Venue options broaden for Georgia State Tort Claims cases
When younger lawyers ask me for advice on their cases, among my first questions are, “What is the venue?” and “Who is the judge?” Often the response is, “Uh, I’ll get back to you.”
Facts and law are vitally important. But the identity of the decision makers – judge and jury – are crucial too. While phenomenal verdicts may occur in conservative rural counties in great cases, and the plaintiff will likely recover nothing in a rotten case even in the most generous venue, in average cases the identify of judge and county are crucial. For example, in a fatal log truck crash a couple of years, I worked hard to secure venue in Fulton County (Atlanta) rather than a rural county heavily dependent on the pulpwood industry in which the crash occurred. It made all the difference in the value of the case.
Earlier this year, the Georgia Court of Appeals published an important decision regarding venue in tort cases against state
government. When an action is brought under the Georgia Tort Claims Act against a State government defendant, even when the State entity is not the sole tortfeasor, the mandatory venue provision of O.C.G.A. § 50–21–28 applies. That code section provides that “[a]ll tort actions against the state under this article shall be brought in the state or superior court of the county wherein the loss occurred[.]”
Thus, the determinative factor in venue for personal injury and wrongful death cases against state government in Georgia is determination of where “the loss occurred.”
In Board of Regents of University System of Georgia v. Jordan, 335 Ga.App. 703, 782 S.E.2d 809 (2016), the Court of Appeals of Georgia held:
The term “loss,” as used in the Georgia Tort Claims Act, is defined in OCGA § 50–21–22(3) as “personal injury; disease; death; damage to tangible property, including lost wages and economic loss to the person who suffered the injury, disease, or death; pain and suffering; mental anguish; and any other element of actual damages recoverable in actions for negligence.” (Emphasis supplied.) Had the legislature intended to limit venue for claims under the Georgia Tort Claims Act to the county where the negligent acts or omissions giving rise to the damages occurred, instead of where the “loss” occurred, it could have so provided. When the language of a statute is plain and unambiguous and does not lead to an absurd result, it supplies the sole evidence of legislative intent, and it must not be contravened. See Hall County Bd. of Tax Assessors v. Peachtree Doors, 214 Ga.App. 613, 614, 448 S.E.2d 476 (1994). Upon a plain reading of OCGA §§ 50–21–22(3) and 50–21–28, it is clear that the legislature intended to allow a tort action to be brought against the State in the county where economic loss, pain and suffering, mental anguish, and other elements of actual damages occurred. Since it is undisputed in the cases before us that the plaintiffs incurred losses in DeKalb County, venue is proper in DeKalb County.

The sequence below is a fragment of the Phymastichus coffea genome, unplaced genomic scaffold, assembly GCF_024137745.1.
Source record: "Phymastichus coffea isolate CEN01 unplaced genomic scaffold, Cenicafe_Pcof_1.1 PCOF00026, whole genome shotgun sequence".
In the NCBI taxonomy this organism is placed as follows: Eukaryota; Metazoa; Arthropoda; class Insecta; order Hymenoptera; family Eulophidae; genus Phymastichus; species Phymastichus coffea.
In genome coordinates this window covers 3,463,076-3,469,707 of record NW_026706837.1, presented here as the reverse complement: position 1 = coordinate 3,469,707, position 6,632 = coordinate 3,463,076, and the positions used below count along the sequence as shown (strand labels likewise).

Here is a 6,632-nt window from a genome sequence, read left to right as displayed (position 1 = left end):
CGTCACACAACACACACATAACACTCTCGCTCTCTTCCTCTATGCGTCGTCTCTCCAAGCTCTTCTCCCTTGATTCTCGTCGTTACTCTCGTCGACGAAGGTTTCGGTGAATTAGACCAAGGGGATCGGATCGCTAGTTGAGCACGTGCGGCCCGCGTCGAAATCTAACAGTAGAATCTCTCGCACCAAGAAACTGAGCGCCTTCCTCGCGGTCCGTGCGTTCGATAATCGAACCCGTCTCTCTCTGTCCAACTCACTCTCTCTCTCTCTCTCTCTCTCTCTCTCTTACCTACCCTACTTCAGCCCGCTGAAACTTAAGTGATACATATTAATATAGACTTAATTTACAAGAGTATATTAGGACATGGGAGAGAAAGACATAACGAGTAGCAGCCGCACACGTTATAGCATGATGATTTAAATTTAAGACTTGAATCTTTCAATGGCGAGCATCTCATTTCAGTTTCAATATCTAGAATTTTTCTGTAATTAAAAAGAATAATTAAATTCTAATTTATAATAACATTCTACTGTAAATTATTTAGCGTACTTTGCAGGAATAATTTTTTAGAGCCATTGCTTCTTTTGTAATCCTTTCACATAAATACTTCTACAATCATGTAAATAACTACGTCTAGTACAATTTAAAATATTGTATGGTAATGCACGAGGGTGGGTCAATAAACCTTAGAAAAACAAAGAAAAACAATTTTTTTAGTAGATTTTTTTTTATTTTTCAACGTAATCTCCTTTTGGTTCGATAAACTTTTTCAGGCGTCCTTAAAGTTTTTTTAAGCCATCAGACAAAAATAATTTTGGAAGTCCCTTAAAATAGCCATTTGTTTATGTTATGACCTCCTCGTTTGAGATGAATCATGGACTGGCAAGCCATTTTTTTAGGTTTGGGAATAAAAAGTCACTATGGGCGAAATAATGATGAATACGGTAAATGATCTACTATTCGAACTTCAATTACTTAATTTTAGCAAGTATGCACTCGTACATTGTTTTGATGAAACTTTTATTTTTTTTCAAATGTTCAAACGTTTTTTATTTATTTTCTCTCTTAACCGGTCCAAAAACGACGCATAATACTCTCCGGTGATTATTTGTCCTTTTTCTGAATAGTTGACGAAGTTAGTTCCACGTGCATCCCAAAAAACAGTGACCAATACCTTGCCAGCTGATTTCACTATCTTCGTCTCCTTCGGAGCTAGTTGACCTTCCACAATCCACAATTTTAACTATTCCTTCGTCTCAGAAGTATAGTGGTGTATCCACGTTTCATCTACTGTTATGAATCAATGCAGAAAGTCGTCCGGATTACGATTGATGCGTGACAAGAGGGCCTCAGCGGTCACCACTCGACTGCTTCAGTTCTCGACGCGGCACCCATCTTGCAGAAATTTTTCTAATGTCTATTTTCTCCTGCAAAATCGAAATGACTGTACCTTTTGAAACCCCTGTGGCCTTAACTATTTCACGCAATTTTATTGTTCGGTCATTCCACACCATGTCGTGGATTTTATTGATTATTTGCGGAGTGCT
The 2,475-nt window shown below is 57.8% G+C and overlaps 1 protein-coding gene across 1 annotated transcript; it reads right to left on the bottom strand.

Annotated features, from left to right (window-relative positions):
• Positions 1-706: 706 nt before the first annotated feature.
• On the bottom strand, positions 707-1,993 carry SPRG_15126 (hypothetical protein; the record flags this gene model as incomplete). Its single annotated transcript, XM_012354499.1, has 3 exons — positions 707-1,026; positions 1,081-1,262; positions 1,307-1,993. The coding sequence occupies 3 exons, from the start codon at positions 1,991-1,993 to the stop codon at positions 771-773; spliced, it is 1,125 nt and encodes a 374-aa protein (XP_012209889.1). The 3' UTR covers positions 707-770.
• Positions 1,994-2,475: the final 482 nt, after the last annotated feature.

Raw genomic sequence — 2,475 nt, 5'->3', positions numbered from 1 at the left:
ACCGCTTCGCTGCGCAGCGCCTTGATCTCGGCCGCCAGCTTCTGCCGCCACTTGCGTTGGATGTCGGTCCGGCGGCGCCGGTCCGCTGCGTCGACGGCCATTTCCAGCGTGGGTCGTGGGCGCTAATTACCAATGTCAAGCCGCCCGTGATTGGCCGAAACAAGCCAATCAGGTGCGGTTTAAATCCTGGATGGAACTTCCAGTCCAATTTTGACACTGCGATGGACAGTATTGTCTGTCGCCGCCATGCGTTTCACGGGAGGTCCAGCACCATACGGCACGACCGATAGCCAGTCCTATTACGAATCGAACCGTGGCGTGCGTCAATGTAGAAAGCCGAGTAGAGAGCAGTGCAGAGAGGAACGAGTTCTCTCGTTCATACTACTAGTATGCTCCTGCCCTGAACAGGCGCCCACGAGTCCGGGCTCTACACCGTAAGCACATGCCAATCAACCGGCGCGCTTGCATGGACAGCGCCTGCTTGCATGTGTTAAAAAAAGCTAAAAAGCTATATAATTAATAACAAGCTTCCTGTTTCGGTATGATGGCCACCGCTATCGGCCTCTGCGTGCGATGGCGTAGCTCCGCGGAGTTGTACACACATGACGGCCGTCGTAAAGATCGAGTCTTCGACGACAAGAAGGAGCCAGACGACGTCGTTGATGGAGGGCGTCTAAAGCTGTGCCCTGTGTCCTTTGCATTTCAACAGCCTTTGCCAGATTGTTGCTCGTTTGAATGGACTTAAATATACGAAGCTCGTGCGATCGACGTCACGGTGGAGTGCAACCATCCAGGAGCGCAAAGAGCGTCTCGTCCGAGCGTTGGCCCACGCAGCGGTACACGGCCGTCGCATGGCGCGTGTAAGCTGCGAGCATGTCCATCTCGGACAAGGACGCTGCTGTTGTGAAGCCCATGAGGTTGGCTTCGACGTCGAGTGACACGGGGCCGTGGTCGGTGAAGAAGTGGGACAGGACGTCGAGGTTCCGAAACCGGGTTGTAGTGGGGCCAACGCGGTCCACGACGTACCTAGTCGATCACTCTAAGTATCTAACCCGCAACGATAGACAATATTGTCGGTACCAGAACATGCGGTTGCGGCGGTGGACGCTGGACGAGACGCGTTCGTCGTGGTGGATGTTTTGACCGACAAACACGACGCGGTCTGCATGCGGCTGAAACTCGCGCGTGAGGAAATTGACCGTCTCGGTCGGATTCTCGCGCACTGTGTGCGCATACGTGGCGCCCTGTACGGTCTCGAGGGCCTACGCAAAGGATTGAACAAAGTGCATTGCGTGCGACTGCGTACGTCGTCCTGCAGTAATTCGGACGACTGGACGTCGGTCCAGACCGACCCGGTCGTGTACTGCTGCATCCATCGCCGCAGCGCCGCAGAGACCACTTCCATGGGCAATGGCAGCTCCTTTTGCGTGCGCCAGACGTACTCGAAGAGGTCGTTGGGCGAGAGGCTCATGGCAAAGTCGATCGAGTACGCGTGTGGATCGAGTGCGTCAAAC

In this case, even though the claims arose from medical treatment at a state hospital at Augusta in Richmond County, the plaintiffs had corrective surgeries and long hospitalization in DeKalb County. Because part of “the loss occurred” in DeKalb County – generally a more plaintiff-friendly venue – venue was proper in DeKalb County.
The court appears to have invited the legislature to amend the statute to more narrowly define venue options. However, not all such judicial invitations elicit a response from the General Assembly.
There are many potential ramifications for venue determination in tort claims against state government. One illustration is that if a crash involving a state vehicle causes injury in County #1, the victim is transported to a hospital emergency department in County #2, then is transferred to a tertiary care hospital in County #3, and later dies in County #4, there may be venue under the statute in any of the four counties.
With 159 counties in Georgia, ranging from rural and conservative to liberal and urban, venue options are crucial.
Ken Shigley is a past president of the State Bar of Georgia, past chair of the American Association for Justice Motor Vehicle Collision, Highway and Premises Liability Section, and a board certified civil trial attorney of the National Board of Trial Advocacy. His statewide law practice is based in Atlanta.